Turkey a favorite with neighbors, passersby
By Michael Turton
Hamlet, Nelsonville’s celebrity turkey, seems headed for a much better fate than the character for whom he is named.
Slated to be the centerpiece of a Thanksgiving meal, the 2-year-old red bourbon is instead the pride and joy of a Nelsonville couple, Suzy Kee and Dave Mattson.
The gobbler can be seen, almost daily, happily strolling along the shoulder of Main Street on the upper east side of the village.
In true Shakespearean fashion, tragedy preceded the heritage-breed’s carefree life.
A few years ago, Kee and Mattson purchased two red bourbons — a tom, or male, they named Tom, and a hen they called Henrietta. The pair produced two poults, Hamlet and an unnamed hen. Unfortunately, Hamlet’s parents and sister were lost to coyotes.
Kee says that, after seeing Hamlet, neighbors and passersby began stopping in to ask about him and the couple granted him a pardon from ending up as dinner. “We just couldn’t do it,” Kee said.
“He’s been roaming for about a year now,” she said. “We’ve spoken to our neighbors and they think he’s cool,” although he occasionally leaves a deposit on their porches.
She has asked neighbors not to feed Hamlet to ensure he sees their home as his sole source of food and water. His diet includes fruit such as grapes and cherries, vegetables and poultry feed. He also a taste for black soldier fly larvae and other bugs that he grubs in the yard.
This turkey is not lacking in personality.
Kee describes Hamlet as a peeping tom. “If he goes up onto your porch and the screen door is closed, he’ll stand there, peering in at you and your pets,” she said. “He’s a people turkey, he likes following people; he’s a social satellite” who mimics people when they laugh.
Hamlet has his moods. Kee explained that when the skin on his featherless head turns red, it signals anger. When it’s blue, he’s annoyed. When it’s white, he’s outraged.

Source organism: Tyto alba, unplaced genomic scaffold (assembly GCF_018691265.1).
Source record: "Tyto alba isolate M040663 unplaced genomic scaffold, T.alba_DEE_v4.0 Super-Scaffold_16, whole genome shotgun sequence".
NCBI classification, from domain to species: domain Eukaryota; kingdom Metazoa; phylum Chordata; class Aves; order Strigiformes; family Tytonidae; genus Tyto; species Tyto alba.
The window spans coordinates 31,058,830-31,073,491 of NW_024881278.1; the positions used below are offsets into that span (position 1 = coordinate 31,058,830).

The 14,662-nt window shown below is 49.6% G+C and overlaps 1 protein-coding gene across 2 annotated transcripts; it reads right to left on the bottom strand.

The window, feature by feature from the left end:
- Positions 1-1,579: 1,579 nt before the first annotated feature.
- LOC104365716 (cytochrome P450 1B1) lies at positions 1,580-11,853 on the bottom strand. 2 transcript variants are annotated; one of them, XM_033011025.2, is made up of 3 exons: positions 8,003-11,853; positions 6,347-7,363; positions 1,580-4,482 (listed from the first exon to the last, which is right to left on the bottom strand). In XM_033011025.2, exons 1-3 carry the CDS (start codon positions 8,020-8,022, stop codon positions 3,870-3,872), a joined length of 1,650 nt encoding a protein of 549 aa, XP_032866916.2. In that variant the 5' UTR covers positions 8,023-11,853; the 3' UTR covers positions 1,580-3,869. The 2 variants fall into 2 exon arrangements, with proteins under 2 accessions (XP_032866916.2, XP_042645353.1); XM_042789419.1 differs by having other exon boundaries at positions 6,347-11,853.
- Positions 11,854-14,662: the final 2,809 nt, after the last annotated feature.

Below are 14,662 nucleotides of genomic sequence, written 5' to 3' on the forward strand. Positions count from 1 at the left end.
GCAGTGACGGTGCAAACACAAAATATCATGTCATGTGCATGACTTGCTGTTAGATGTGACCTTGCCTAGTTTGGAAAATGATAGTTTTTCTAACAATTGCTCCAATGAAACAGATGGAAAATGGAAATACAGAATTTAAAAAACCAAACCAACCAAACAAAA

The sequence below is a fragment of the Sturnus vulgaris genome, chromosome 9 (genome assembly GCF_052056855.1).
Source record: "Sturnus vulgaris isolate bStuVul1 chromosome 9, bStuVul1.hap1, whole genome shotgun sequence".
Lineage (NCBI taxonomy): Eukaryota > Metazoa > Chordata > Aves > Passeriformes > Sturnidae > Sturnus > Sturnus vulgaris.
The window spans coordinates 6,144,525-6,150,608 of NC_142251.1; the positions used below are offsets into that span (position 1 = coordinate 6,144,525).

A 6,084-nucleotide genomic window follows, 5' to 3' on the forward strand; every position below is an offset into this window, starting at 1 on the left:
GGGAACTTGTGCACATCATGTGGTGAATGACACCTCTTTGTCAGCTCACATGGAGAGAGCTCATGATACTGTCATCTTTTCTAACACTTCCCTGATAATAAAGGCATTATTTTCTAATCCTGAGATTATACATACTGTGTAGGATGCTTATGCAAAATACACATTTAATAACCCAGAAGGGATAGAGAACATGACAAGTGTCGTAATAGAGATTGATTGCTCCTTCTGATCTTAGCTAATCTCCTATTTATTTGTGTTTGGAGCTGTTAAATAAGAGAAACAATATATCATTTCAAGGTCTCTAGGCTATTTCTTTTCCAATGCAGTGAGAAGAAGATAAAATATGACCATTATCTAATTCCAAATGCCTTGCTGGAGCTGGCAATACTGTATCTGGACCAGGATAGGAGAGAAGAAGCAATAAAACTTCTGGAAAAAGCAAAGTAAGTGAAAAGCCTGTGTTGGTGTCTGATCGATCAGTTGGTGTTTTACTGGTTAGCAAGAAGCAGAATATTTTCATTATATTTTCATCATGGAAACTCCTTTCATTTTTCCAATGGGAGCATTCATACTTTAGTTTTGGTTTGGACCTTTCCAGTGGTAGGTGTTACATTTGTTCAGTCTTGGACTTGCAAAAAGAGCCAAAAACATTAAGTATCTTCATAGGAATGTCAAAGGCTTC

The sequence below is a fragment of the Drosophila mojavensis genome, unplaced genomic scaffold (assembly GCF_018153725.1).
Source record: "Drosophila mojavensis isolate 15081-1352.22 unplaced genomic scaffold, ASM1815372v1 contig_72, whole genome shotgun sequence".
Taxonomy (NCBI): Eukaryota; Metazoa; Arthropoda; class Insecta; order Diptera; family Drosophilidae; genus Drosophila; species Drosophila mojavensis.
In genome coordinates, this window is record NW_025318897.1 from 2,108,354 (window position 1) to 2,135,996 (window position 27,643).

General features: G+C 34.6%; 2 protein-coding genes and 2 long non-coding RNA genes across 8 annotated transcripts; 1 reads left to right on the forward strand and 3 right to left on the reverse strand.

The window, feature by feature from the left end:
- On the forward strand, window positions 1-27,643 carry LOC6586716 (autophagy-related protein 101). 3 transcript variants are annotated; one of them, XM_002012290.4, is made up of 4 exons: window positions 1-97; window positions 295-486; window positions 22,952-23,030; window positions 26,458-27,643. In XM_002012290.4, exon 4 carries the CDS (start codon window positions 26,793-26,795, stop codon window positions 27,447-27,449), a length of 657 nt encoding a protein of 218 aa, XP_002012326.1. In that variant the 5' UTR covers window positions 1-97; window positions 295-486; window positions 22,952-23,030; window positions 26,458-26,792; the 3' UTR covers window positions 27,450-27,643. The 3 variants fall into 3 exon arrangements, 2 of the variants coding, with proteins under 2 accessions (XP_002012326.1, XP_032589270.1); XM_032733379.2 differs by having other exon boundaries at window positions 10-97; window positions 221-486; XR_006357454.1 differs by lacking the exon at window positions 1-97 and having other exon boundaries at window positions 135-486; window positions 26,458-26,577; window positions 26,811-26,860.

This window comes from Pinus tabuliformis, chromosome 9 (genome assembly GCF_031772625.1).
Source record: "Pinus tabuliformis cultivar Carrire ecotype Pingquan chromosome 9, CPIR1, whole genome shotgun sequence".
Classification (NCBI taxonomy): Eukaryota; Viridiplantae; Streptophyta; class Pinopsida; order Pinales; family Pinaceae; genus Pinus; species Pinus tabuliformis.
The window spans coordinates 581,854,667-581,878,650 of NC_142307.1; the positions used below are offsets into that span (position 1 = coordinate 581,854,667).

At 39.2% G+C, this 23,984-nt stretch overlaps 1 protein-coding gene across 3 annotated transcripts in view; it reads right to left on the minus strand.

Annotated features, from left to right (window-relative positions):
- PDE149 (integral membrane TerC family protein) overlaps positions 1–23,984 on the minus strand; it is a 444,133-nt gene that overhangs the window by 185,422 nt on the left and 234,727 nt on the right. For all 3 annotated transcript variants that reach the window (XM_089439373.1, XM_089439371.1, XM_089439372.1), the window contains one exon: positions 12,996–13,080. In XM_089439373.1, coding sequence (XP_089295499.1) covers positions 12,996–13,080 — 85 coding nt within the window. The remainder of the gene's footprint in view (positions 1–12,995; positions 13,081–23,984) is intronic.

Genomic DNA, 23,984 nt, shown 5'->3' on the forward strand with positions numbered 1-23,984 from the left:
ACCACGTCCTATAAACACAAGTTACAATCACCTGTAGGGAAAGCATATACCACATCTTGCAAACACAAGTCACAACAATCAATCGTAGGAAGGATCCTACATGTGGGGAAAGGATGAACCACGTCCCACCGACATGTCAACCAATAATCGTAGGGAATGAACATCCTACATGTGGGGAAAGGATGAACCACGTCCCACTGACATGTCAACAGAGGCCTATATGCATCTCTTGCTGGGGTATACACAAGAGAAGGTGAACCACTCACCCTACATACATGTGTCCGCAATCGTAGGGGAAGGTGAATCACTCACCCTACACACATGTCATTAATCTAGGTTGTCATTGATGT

Mattson said Hamlet sometimes resents being locked in his enclosure at night and clearly displays anger when he is released in the morning. “If you penned him up all day, he’d be miserable,” he said.
Like many pets, Hamlet knows his own name and comes when called.
Dropping in on the neighbors is part of Hamlet’s daily routine. He also often follows pedestrians who happen by on Main Street. On his own, he will wander several hundred yards, including down to the ice cream shop and bakery.
Each night, he sleeps in the same spot inside his enclosure next to the backyard chicken coop. The enclosure, Mattson said, prevents any nocturnal wanderings.
Mattson, who is retired, spends most of his days at home with Hamlet. “He follows me around all day,” he said, whether he’s working in the garden or sitting on the front porch.
Mattson and Kee are not overly concerned about traffic hazards. “We have two Turkey Crossing signs,” Kee noted, adding that people stop up to five times a day to have a closer look at their pet. Often, she said, cars will slow, with the occupants shouting a greeting as the turkey waddles down the road. “We just wish people wouldn’t drive 40 miles an hour.”
Mattson said Hamlet never darts onto the road. “He’s a slow walker.” He laughed recalling a resident who expressed concern about a photo posted on Facebook of Hamlet standing in the middle of the road.
“What they failed to see,” Mattson said, “was he had just helped an elderly woman across the road and was on his way home.”
Spotting Other Turkeys
The state Department of Environmental Conservation has issued a call for citizen scientists to help count wild turkeys.
The DEC has conducted the count since 1996 to track populations and estimate the number of poults. It noted that weather, predation and habitat conditions during breeding and rearing seasons can significantly impact nest success, hen survival and poult survival. The index allows the DEC to gauge reproductive success and predict the harvest numbers for turkey hunting season in the fall.
During the month of August, survey participants are asked to record the sex and age composition of flocks they see. Visit dec.ny.gov for more information.
Hamlet is fortunate to have ended up as a pet. Kee said red bourbons are considered “the epicurean epitome” of flavorful turkey. “Dressed, he would go for about $12 a pound,” she said. Red bourbon toms can weigh up to 33 pounds, and hens 18 pounds.
Hamlet’s fame may soon be even greater. Kee and Mattson have entered him in the poultry competition (red bourbon division) at the 174th annual Dutchess County Fair, which begins Aug. 20 in Rhinebeck.